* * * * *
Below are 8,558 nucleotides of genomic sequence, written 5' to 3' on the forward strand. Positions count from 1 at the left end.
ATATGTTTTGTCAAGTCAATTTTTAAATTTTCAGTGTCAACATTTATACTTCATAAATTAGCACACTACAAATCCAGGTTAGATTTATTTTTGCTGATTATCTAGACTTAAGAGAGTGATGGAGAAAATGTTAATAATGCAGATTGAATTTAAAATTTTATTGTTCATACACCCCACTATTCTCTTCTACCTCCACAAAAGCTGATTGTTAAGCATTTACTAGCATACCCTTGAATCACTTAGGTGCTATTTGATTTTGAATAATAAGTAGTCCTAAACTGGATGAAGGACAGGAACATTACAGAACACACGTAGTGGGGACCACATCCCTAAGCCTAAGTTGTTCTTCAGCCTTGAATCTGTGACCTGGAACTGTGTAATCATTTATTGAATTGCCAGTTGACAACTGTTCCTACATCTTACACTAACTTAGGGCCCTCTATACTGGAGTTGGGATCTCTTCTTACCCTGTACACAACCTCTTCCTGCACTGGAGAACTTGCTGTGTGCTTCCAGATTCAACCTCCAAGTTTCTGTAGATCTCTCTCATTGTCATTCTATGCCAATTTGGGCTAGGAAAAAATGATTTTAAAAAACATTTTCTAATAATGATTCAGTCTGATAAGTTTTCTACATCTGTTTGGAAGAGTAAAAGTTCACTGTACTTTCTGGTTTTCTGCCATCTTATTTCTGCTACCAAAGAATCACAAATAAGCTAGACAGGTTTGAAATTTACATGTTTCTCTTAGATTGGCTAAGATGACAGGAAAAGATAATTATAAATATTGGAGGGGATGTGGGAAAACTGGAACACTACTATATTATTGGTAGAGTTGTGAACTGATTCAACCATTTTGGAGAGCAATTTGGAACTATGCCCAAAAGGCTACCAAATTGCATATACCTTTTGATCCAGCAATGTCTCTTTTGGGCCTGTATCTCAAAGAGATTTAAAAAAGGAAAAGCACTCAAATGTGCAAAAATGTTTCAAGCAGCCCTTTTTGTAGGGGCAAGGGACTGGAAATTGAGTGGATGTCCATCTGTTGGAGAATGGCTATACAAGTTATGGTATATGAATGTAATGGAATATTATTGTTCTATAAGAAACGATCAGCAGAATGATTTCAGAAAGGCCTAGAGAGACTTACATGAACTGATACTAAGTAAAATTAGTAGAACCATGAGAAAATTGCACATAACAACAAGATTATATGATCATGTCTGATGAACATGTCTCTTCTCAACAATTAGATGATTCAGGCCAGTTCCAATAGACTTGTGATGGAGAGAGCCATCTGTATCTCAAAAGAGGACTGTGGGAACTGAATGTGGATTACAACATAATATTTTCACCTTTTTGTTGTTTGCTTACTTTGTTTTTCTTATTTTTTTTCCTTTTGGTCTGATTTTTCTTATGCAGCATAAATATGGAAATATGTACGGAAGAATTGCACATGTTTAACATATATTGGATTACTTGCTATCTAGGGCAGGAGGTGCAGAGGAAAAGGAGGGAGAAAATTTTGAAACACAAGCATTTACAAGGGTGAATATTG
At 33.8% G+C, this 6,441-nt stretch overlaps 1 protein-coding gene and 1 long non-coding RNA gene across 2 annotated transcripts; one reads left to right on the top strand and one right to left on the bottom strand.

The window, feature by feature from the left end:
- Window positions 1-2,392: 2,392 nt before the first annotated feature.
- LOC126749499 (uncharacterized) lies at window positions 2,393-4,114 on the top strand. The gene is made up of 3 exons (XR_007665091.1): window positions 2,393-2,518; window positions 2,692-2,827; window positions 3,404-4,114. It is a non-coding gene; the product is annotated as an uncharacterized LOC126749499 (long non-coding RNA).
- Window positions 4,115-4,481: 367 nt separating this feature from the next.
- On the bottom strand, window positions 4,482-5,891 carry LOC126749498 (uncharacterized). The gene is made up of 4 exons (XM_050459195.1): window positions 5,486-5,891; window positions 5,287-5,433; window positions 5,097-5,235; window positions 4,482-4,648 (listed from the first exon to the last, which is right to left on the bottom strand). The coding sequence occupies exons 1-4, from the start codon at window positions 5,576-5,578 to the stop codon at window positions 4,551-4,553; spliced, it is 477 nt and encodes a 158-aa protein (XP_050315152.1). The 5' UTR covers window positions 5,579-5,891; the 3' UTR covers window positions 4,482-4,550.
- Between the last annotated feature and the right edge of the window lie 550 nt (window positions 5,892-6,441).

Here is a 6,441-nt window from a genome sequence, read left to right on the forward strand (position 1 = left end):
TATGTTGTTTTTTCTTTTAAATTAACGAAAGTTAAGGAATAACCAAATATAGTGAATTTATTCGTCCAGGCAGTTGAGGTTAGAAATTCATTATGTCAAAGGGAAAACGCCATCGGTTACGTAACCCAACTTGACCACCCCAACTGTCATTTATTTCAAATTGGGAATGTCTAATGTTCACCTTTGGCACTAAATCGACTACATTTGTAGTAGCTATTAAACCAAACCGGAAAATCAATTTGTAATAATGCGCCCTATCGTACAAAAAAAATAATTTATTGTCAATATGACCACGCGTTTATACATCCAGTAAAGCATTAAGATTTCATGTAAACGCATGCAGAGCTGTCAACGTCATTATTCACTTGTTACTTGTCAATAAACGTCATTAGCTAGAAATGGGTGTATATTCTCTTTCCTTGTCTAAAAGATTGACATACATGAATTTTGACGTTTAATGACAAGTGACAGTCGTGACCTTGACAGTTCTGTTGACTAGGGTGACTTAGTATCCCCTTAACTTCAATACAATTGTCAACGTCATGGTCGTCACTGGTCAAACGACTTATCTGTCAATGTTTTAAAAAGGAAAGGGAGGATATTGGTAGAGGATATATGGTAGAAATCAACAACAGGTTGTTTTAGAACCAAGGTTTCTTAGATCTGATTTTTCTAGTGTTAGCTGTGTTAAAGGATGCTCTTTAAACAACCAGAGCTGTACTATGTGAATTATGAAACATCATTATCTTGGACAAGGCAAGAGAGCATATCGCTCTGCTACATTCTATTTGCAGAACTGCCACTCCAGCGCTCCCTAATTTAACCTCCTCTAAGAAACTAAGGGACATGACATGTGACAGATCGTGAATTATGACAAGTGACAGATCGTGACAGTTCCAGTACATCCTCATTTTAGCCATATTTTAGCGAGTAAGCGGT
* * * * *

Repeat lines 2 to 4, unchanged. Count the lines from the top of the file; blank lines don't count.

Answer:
ATATGTTTTGTCAAGTCAATTTTTAAATTTTCAGTGTCAACATTTATACTTCATAAATTAGCACACTACAAATCCAGGTTAGATTTATTTTTGCTGATTATCTAGACTTAAGAGAGTGATGGAGAAAATGTTAATAATGCAGATTGAATTTAAAATTTTATTGTTCATACACCCCACTATTCTCTTCTACCTCCACAAAAGCTGATTGTTAAGCATTTACTAGCATACCCTTGAATCACTTAGGTGCTATTTGATTTTGAATAATAAGTAGTCCTAAACTGGATGAAGGACAGGAACATTACAGAACACACGTAGTGGGGACCACATCCCTAAGCCTAAGTTGTTCTTCAGCCTTGAATCTGTGACCTGGAACTGTGTAATCATTTATTGAATTGCCAGTTGACAACTGTTCCTACATCTTACACTAACTTAGGGCCCTCTATACTGGAGTTGGGATCTCTTCTTACCCTGTACACAACCTCTTCCTGCACTGGAGAACTTGCTGTGTGCTTCCAGATTCAACCTCCAAGTTTCTGTAGATCTCTCTCATTGTCATTCTATGCCAATTTGGGCTAGGAAAAAATGATTTTAAAAAACATTTTCTAATAATGATTCAGTCTGATAAGTTTTCTACATCTGTTTGGAAGAGTAAAAGTTCACTGTACTTTCTGGTTTTCTGCCATCTTATTTCTGCTACCAAAGAATCACAAATAAGCTAGACAGGTTTGAAATTTACATGTTTCTCTTAGATTGGCTAAGATGACAGGAAAAGATAATTATAAATATTGGAGGGGATGTGGGAAAACTGGAACACTACTATATTATTGGTAGAGTTGTGAACTGATTCAACCATTTTGGAGAGCAATTTGGAACTATGCCCAAAAGGCTACCAAATTGCATATACCTTTTGATCCAGCAATGTCTCTTTTGGGCCTGTATCTCAAAGAGATTTAAAAAAGGAAAAGCACTCAAATGTGCAAAAATGTTTCAAGCAGCCCTTTTTGTAGGGGCAAGGGACTGGAAATTGAGTGGATGTCCATCTGTTGGAGAATGGCTATACAAGTTATGGTATATGAATGTAATGGAATATTATTGTTCTATAAGAAACGATCAGCAGAATGATTTCAGAAAGGCCTAGAGAGACTTACATGAACTGATACTAAGTAAAATTAGTAGAACCATGAGAAAATTGCACATAACAACAAGATTATATGATCATGTCTGATGAACATGTCTCTTCTCAACAATTAGATGATTCAGGCCAGTTCCAATAGACTTGTGATGGAGAGAGCCATCTGTATCTCAAAAGAGGACTGTGGGAACTGAATGTGGATTACAACATAATATTTTCACCTTTTTGTTGTTTGCTTACTTTGTTTTTCTTATTTTTTTTCCTTTTGGTCTGATTTTTCTTATGCAGCATAAATATGGAAATATGTACGGAAGAATTGCACATGTTTAACATATATTGGATTACTTGCTATCTAGGGCAGGAGGTGCAGAGGAAAAGGAGGGAGAAAATTTTGAAACACAAGCATTTACAAGGGTGAATATTG
At 33.8% G+C, this 6,441-nt stretch overlaps 1 protein-coding gene and 1 long non-coding RNA gene across 2 annotated transcripts; one reads left to right on the top strand and one right to left on the bottom strand.

The window, feature by feature from the left end: